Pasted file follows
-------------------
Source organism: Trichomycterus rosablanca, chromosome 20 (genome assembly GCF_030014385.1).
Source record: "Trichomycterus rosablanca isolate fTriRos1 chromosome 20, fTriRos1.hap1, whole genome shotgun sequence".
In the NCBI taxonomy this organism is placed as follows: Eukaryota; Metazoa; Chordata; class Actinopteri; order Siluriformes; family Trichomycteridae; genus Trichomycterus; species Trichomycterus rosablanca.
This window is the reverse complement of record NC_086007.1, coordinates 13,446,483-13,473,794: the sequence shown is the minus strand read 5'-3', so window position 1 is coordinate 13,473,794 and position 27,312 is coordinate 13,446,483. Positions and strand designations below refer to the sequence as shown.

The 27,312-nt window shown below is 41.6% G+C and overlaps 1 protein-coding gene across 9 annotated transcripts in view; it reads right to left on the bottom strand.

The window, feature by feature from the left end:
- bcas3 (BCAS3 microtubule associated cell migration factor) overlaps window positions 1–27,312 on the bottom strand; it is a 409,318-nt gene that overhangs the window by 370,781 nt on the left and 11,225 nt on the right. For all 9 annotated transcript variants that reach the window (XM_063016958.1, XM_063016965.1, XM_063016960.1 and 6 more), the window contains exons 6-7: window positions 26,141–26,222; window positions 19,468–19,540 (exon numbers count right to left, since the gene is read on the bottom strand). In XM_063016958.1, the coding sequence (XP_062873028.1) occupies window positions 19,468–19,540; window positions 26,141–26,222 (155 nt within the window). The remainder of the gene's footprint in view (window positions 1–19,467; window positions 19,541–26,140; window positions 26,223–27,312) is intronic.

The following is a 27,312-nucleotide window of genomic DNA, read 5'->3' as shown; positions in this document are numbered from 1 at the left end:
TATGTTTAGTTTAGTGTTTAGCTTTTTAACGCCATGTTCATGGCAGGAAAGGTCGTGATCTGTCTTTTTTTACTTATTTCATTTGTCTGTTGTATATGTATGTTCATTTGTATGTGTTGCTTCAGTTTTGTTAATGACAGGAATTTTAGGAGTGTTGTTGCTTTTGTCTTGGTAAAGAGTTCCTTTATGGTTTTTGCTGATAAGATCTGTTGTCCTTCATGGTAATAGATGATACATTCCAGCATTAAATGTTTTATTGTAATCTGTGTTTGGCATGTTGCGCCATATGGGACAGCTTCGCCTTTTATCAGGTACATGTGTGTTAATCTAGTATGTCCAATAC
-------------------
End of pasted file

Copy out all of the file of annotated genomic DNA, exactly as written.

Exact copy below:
Source organism: Trichomycterus rosablanca, chromosome 20 (genome assembly GCF_030014385.1).
Source record: "Trichomycterus rosablanca isolate fTriRos1 chromosome 20, fTriRos1.hap1, whole genome shotgun sequence".
In the NCBI taxonomy this organism is placed as follows: Eukaryota; Metazoa; Chordata; class Actinopteri; order Siluriformes; family Trichomycteridae; genus Trichomycterus; species Trichomycterus rosablanca.
This window is the reverse complement of record NC_086007.1, coordinates 13,446,483-13,473,794: the sequence shown is the minus strand read 5'-3', so window position 1 is coordinate 13,473,794 and position 27,312 is coordinate 13,446,483. Positions and strand designations below refer to the sequence as shown.

The 27,312-nt window shown below is 41.6% G+C and overlaps 1 protein-coding gene across 9 annotated transcripts in view; it reads right to left on the bottom strand.

The window, feature by feature from the left end:
- bcas3 (BCAS3 microtubule associated cell migration factor) overlaps window positions 1–27,312 on the bottom strand; it is a 409,318-nt gene that overhangs the window by 370,781 nt on the left and 11,225 nt on the right. For all 9 annotated transcript variants that reach the window (XM_063016958.1, XM_063016965.1, XM_063016960.1 and 6 more), the window contains exons 6-7: window positions 26,141–26,222; window positions 19,468–19,540 (exon numbers count right to left, since the gene is read on the bottom strand). In XM_063016958.1, the coding sequence (XP_062873028.1) occupies window positions 19,468–19,540; window positions 26,141–26,222 (155 nt within the window). The remainder of the gene's footprint in view (window positions 1–19,467; window positions 19,541–26,140; window positions 26,223–27,312) is intronic.

The following is a 27,312-nucleotide window of genomic DNA, read 5'->3' as shown; positions in this document are numbered from 1 at the left end:
TATGTTTAGTTTAGTGTTTAGCTTTTTAACGCCATGTTCATGGCAGGAAAGGTCGTGATCTGTCTTTTTTTACTTATTTCATTTGTCTGTTGTATATGTATGTTCATTTGTATGTGTTGCTTCAGTTTTGTTAATGACAGGAATTTTAGGAGTGTTGTTGCTTTTGTCTTGGTAAAGAGTTCCTTTATGGTTTTTGCTGATAAGATCTGTTGTCCTTCATGGTAATAGATGATACATTCCAGCATTAAATGTTTTATTGTAATCTGTGTTTGGCATGTTGCGCCATATGGGACAGCTTCGCCTTTTATCAGGTACATGTGTGTTAATCTAGTATGTCCAATAC